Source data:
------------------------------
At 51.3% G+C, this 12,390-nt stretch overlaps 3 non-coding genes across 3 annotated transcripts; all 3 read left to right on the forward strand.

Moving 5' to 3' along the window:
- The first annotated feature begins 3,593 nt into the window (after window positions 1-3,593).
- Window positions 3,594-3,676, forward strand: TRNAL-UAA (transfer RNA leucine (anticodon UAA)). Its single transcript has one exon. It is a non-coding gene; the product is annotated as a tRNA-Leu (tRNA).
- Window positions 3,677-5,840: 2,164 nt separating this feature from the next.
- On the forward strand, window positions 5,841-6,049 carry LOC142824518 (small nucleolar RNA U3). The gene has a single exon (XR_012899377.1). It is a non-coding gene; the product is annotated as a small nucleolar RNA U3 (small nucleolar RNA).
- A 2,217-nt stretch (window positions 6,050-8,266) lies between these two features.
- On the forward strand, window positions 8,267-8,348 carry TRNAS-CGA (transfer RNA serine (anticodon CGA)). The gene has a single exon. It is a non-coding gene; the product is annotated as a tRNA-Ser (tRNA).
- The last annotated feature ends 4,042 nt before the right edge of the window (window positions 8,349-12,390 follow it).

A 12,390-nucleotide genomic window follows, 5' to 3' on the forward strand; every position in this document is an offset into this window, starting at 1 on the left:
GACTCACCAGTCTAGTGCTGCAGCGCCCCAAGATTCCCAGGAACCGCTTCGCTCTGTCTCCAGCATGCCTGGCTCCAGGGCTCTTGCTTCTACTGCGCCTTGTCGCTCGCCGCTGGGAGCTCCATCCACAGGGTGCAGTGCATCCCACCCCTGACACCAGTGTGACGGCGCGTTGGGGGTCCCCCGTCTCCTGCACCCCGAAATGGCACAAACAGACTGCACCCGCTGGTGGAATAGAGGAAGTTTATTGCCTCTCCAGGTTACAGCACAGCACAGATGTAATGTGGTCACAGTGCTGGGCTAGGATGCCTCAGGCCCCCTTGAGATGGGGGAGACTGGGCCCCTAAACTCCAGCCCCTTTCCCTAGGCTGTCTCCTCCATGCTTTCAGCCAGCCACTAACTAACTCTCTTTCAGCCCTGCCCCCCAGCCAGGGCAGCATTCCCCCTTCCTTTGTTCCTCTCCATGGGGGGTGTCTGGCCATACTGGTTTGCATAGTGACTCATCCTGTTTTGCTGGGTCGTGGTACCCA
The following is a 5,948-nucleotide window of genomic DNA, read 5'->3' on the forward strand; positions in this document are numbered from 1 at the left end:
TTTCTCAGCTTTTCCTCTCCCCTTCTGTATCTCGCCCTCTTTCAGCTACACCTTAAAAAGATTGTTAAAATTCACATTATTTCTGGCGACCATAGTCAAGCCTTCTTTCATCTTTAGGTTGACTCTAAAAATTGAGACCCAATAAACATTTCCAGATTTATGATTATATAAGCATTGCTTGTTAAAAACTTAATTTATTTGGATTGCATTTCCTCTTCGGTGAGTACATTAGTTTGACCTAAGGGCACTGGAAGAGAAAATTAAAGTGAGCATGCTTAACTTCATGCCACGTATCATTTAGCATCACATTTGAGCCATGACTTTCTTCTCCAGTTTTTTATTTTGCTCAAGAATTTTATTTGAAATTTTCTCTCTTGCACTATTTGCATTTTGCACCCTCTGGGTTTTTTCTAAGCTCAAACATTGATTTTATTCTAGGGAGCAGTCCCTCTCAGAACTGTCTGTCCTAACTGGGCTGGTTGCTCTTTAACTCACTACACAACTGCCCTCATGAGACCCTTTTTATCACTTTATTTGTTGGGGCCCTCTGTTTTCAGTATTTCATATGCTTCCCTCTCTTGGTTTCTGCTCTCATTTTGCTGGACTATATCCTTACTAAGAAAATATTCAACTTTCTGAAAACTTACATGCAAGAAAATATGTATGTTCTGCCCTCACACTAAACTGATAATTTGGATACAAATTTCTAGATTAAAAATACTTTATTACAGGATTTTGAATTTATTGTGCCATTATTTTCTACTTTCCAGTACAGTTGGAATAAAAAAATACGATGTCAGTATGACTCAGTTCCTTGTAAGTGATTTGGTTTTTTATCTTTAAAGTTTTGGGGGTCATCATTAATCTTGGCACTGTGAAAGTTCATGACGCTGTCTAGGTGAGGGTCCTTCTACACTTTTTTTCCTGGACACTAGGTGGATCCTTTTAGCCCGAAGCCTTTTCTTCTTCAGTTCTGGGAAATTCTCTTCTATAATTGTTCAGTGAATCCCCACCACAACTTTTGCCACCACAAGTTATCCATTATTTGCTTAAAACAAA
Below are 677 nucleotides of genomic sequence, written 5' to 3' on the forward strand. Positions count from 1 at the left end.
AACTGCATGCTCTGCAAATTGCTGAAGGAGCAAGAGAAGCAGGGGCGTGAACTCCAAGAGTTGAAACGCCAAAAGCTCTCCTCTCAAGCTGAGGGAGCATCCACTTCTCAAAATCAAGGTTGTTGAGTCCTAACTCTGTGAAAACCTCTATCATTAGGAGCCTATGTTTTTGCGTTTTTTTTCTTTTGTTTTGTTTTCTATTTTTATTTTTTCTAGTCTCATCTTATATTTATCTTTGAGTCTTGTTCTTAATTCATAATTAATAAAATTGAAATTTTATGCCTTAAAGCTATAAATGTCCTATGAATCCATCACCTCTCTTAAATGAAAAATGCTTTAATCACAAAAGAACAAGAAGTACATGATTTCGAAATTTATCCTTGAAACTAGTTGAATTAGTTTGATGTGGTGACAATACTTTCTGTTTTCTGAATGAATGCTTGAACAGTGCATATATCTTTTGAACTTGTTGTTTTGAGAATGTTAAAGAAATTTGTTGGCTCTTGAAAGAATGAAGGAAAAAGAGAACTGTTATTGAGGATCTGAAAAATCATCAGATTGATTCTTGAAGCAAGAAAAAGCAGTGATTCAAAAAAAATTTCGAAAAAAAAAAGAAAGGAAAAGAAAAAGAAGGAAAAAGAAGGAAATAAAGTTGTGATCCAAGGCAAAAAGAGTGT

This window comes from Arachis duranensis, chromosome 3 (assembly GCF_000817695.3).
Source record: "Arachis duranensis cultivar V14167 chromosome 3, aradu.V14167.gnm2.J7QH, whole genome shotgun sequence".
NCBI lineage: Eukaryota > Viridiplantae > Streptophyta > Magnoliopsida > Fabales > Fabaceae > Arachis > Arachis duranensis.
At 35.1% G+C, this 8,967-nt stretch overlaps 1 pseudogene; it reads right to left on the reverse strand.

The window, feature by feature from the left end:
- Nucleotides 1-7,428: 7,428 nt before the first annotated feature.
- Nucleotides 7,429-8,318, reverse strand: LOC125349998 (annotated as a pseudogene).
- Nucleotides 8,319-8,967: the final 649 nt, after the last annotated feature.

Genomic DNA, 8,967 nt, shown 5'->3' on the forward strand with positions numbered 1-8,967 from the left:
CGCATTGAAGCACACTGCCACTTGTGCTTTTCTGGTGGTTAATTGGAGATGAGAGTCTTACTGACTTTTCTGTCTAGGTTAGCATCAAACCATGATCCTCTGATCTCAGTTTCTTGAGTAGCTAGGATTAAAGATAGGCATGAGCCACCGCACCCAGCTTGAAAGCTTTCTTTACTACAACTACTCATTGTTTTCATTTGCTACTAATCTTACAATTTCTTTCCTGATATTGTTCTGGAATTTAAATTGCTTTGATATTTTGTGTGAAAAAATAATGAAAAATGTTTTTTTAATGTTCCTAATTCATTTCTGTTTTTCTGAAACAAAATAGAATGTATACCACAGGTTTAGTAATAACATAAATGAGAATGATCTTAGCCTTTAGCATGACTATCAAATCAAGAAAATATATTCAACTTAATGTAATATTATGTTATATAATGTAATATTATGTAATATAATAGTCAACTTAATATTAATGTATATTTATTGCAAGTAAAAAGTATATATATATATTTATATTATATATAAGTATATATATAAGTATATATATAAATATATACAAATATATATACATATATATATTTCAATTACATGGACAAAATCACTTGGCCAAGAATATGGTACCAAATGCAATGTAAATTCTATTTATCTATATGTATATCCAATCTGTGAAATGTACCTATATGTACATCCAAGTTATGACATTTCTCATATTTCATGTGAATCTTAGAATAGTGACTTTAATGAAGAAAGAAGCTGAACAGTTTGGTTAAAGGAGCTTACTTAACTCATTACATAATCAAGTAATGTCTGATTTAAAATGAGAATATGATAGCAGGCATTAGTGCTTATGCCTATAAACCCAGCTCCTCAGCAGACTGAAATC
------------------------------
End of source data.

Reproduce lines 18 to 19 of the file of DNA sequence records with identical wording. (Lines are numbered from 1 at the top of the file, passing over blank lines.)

NCBI lineage: Eukaryota > Viridiplantae > Streptophyta > Magnoliopsida > Fabales > Fabaceae > Arachis > Arachis duranensis.
At 35.1% G+C, this 8,967-nt stretch overlaps 1 pseudogene; it reads right to left on the reverse strand.